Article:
- Nutritional and meal replacement drinks
- RTD iced tea
- Sweet /cookies
- Cold cereals
Flavor can highlight the mood or feel of a functional product so consumers can target specific needs (like relaxation) at specific times (evening hours before bed). Lavender and chamomile connote calm and relaxation while brighter flavors with a little more tang like citrus or raspberry work well with energy-boosting claims. Some flavors, like lavender or turmeric, even offer some functionality in addition to flavor.
Formulation Insight: Proper levels of functional ingredients like nootropics (compounds that affect brain performance) and adaptogens (non-toxic plants and mushrooms) are important for consumers to experience the purported benefits. To achieve an ideal eating experience, formulators also leverage stabilization ingredients.
- Keeping certain ingredients dissolved in a beverage can be a challenge, and developers may need to find solutions to avoid sedimentation, grittiness, or solid particles. Stabilization ingredients can support functional ingredient delivery because they create a homogenous fluid, resulting in a smoother finished beverage.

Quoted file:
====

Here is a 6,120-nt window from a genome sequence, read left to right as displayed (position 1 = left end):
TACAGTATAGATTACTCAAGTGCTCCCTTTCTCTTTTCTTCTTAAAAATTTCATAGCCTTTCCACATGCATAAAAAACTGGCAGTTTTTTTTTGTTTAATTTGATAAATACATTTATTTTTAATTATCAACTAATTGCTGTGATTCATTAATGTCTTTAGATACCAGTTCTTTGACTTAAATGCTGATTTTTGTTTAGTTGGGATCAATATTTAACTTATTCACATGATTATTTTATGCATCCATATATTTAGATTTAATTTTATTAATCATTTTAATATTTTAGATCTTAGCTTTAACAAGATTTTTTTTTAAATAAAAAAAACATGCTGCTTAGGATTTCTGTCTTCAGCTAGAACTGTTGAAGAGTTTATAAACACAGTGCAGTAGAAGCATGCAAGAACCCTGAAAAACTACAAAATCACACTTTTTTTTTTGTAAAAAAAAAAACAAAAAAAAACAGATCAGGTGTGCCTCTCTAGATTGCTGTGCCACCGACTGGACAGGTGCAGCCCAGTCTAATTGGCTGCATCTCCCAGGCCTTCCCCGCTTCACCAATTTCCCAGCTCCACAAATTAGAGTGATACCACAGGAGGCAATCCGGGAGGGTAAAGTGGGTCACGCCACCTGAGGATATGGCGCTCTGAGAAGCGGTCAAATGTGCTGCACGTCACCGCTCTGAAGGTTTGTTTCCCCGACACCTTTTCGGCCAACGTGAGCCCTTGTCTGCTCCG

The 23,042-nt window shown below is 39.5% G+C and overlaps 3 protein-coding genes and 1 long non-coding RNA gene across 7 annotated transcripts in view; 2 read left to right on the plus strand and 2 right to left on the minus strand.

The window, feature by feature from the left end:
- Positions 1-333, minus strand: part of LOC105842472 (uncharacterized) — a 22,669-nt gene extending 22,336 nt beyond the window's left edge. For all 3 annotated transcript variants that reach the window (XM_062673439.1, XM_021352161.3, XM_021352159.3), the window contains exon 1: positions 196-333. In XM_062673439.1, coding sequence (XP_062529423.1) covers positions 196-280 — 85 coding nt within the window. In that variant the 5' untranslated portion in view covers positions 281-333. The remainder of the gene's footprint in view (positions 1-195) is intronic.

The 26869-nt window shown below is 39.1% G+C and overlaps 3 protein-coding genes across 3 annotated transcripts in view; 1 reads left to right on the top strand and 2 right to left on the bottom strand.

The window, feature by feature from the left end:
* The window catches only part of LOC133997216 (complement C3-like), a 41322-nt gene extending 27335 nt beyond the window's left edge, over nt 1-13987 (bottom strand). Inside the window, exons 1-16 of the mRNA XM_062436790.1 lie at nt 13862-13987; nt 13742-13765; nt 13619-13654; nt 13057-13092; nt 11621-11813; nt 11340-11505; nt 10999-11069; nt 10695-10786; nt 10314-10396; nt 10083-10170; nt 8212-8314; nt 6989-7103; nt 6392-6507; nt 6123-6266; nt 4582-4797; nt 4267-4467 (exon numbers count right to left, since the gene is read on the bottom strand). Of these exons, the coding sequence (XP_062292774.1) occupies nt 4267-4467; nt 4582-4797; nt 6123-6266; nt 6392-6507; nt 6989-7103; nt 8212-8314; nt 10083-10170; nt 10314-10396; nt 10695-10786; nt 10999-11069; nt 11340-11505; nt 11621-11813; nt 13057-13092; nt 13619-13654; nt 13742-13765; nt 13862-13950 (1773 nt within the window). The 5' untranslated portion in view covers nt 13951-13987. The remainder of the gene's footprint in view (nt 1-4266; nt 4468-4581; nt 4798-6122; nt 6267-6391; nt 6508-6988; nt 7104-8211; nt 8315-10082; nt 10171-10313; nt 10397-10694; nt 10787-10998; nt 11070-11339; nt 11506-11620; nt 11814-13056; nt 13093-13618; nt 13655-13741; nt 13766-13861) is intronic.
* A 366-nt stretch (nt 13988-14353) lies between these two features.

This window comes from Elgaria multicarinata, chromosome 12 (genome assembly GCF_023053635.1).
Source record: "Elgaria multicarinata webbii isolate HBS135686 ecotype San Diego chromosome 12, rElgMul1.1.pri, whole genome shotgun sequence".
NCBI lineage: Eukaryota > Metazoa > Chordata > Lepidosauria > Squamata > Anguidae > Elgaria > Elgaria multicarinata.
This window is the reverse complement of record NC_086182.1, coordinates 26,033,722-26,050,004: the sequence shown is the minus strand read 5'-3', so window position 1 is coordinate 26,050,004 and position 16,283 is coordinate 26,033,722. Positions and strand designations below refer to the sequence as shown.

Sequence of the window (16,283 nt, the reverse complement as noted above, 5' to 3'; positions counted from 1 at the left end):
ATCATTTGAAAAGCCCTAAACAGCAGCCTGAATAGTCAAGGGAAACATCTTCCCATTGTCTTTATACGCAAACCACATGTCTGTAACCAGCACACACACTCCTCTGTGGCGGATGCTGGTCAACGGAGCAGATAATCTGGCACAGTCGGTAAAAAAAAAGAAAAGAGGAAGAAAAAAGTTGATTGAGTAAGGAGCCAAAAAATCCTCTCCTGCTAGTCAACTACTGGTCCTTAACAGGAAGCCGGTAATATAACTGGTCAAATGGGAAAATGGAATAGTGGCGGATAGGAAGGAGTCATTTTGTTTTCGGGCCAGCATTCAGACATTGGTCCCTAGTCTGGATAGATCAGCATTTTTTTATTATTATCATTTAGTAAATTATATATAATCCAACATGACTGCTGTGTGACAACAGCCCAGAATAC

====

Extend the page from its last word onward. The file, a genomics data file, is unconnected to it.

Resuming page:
- Solid applications like ice cream or nutritional bars will still require those stabilization ingredients to ensure even dispersion. These applications do, however, provide frameworks that make it easier to mask the off-flavors that may come from added functional ingredients.
Opportunities for Mood-Boosting Claims
Examining several mood-boosting “platforms” helps identify the categories and flavors that align with different claims.
According to Innova, beverage launches with happiness claims saw a 6% CAGR from 2016 to 2021. Food categories like confections, bakery, and frozen desserts can also fit with consumers seeking to boost their mood. From a taste perspective, botanicals like ginger and lemongrass can enhance the connection between flavor and function.